If you ask me, I think that is going to lead to a chance to reevaluating all the decks people have. Decks that basically only controlled Aember used to be great. Justice “Relámpago”, Lord del Cenagal, which got me to a 2nd place in my local Store Championship, is a good example. However, both in terms of gameplay (only controlling Aember can mean exhaustingly grindy games) and in terms of general deck quality (I do not want to find that 50% of my deck is literally useless thanks to cards like Odoac the Patrician or Discombobulator), I will gladly reconsider my concept of best decks for the current and upcoming events.
So here is my piece of advice for you who are reading this: No matter to what extent you thought this, get your mind ready to change the sentence “Call of the Archons is the best KeyForge set” to the past tense. Get to your Local Game Store Worlds Collide release events, grab a deck, start playing and see how it feels. Then, keep testing it / them at your local scene with enough consistency to find its strengths and weaknesses: I feel like a whole new KeyForge era is about to start!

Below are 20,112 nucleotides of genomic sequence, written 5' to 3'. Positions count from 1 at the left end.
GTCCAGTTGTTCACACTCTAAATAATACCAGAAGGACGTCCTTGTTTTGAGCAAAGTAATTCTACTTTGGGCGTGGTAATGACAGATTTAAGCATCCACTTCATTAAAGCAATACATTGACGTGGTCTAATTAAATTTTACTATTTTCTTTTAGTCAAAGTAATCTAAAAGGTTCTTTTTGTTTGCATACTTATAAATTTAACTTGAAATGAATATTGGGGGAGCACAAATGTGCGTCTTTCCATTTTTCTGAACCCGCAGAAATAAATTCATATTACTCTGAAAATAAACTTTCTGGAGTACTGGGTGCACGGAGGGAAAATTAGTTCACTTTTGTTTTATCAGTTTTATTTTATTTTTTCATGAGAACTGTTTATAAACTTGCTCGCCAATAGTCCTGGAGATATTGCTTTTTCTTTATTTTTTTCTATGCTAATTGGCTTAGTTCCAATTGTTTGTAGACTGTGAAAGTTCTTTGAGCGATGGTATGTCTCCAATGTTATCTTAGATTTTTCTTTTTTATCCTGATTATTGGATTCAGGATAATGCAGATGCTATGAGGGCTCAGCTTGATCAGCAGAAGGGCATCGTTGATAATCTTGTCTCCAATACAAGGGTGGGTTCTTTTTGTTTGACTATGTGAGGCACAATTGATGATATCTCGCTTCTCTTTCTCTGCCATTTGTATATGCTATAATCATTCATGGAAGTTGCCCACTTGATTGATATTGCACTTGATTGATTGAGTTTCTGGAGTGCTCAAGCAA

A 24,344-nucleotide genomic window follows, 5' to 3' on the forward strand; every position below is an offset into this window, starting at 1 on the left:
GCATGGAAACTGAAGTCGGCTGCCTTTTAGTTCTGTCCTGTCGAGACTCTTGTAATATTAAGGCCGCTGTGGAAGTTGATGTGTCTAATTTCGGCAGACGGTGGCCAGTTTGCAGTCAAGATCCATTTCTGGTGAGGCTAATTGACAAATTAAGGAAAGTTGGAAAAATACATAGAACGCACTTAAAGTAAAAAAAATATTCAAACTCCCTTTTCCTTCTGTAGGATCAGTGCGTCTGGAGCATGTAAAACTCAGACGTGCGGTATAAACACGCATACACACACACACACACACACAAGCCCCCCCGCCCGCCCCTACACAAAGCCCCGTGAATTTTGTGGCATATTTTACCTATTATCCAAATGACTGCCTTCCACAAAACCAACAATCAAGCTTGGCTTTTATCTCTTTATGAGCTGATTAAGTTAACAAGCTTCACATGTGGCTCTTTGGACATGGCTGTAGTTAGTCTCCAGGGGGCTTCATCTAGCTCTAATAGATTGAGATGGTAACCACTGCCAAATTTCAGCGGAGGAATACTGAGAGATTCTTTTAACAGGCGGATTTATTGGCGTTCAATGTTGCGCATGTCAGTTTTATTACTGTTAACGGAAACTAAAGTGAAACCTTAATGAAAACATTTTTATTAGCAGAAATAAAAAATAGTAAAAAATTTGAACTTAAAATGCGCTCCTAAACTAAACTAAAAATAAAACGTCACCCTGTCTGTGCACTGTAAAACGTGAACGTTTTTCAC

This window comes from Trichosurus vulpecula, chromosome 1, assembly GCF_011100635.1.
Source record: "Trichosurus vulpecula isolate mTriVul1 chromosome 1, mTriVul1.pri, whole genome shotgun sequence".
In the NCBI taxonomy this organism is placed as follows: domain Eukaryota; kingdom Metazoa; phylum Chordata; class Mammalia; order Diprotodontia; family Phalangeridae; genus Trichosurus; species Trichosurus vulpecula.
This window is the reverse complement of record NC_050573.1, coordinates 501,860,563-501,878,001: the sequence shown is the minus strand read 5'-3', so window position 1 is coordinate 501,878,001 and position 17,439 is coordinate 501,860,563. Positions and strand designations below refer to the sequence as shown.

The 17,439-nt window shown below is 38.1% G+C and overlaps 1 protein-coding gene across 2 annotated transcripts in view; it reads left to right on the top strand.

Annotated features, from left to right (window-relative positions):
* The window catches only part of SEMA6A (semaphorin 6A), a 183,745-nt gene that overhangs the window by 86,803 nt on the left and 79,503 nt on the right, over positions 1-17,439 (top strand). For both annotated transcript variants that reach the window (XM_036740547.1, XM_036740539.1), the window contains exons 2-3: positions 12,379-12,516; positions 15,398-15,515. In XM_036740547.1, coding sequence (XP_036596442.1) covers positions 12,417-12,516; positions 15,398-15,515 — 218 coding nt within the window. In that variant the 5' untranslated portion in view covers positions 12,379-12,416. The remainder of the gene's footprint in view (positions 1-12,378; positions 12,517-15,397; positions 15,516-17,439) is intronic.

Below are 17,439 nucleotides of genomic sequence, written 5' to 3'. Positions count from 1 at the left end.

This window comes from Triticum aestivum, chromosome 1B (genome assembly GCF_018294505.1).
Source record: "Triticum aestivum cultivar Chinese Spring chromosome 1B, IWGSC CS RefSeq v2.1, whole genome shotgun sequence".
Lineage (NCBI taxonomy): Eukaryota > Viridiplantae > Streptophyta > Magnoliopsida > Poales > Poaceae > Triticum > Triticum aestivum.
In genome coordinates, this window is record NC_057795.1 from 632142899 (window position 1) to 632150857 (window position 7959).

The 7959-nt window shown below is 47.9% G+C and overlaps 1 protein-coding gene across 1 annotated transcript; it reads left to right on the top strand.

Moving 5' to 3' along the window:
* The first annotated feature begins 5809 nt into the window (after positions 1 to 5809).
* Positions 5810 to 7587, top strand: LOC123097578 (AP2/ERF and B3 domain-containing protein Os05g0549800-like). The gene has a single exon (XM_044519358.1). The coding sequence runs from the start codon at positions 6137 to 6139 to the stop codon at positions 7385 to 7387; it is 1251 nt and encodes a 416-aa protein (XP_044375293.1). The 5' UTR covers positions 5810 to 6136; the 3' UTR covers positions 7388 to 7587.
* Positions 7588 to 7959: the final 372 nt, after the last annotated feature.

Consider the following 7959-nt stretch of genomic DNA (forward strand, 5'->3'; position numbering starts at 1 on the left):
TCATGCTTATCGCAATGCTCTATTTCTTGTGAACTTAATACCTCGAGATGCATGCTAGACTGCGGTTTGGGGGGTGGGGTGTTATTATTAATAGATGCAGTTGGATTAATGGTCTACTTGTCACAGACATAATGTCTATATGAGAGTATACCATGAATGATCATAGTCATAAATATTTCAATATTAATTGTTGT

That is all for today’s article. First of all, thank you so much for reading. I hope you enjoyed the article like I did writing it, since my enjoyment and yours are the reasons that make me want to keep writing every article. If you liked it, and would like to stay tuned for more, make sure you follow me on Twitter: @blazing_archon. We also have a Facebook page that you can like / follow if you wish, that would be amazing of you!
Last but not least, you may want to stay tuned to what my KeyForge team does. If so, make sure to follow us on Instagram: @teamdtae. See you soon in the Cosmic Crucible for another article. I will soon start analyzing Worlds Collide decks, so feel free to hit me up with your lists! Until then, #StayForGin!